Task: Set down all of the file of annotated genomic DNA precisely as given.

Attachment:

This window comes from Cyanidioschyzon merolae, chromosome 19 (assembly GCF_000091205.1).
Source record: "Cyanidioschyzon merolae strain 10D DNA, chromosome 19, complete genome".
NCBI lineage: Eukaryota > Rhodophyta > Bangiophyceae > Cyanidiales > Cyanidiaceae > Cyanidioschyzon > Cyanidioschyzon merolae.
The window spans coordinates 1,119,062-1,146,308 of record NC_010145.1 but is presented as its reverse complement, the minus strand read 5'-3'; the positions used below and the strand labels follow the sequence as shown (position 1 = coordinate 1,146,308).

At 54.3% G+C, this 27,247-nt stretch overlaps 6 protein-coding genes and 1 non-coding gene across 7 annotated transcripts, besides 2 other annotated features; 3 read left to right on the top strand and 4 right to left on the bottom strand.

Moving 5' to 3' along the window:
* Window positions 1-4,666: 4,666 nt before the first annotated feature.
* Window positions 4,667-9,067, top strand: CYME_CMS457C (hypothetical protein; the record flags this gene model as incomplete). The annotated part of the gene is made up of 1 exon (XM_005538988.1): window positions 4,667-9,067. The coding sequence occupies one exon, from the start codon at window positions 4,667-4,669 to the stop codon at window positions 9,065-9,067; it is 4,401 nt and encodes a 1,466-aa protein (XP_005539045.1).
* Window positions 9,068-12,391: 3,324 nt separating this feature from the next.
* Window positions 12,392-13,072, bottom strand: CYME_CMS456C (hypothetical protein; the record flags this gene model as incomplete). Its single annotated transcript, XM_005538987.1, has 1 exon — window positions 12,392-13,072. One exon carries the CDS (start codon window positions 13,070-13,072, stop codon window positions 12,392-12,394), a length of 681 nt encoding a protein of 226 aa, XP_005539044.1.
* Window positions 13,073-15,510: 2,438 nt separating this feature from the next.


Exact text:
This window comes from Cyanidioschyzon merolae, chromosome 19 (assembly GCF_000091205.1).
Source record: "Cyanidioschyzon merolae strain 10D DNA, chromosome 19, complete genome".
NCBI lineage: Eukaryota > Rhodophyta > Bangiophyceae > Cyanidiales > Cyanidiaceae > Cyanidioschyzon > Cyanidioschyzon merolae.
The window spans coordinates 1,119,062-1,146,308 of record NC_010145.1 but is presented as its reverse complement, the minus strand read 5'-3'; the positions used below and the strand labels follow the sequence as shown (position 1 = coordinate 1,146,308).

At 54.3% G+C, this 27,247-nt stretch overlaps 6 protein-coding genes and 1 non-coding gene across 7 annotated transcripts, besides 2 other annotated features; 3 read left to right on the top strand and 4 right to left on the bottom strand.

Moving 5' to 3' along the window:
* Window positions 1-4,666: 4,666 nt before the first annotated feature.
* Window positions 4,667-9,067, top strand: CYME_CMS457C (hypothetical protein; the record flags this gene model as incomplete). The annotated part of the gene is made up of 1 exon (XM_005538988.1): window positions 4,667-9,067. The coding sequence occupies one exon, from the start codon at window positions 4,667-4,669 to the stop codon at window positions 9,065-9,067; it is 4,401 nt and encodes a 1,466-aa protein (XP_005539045.1).
* Window positions 9,068-12,391: 3,324 nt separating this feature from the next.
* Window positions 12,392-13,072, bottom strand: CYME_CMS456C (hypothetical protein; the record flags this gene model as incomplete). Its single annotated transcript, XM_005538987.1, has 1 exon — window positions 12,392-13,072. One exon carries the CDS (start codon window positions 13,070-13,072, stop codon window positions 12,392-12,394), a length of 681 nt encoding a protein of 226 aa, XP_005539044.1.
* Window positions 13,073-15,510: 2,438 nt separating this feature from the next.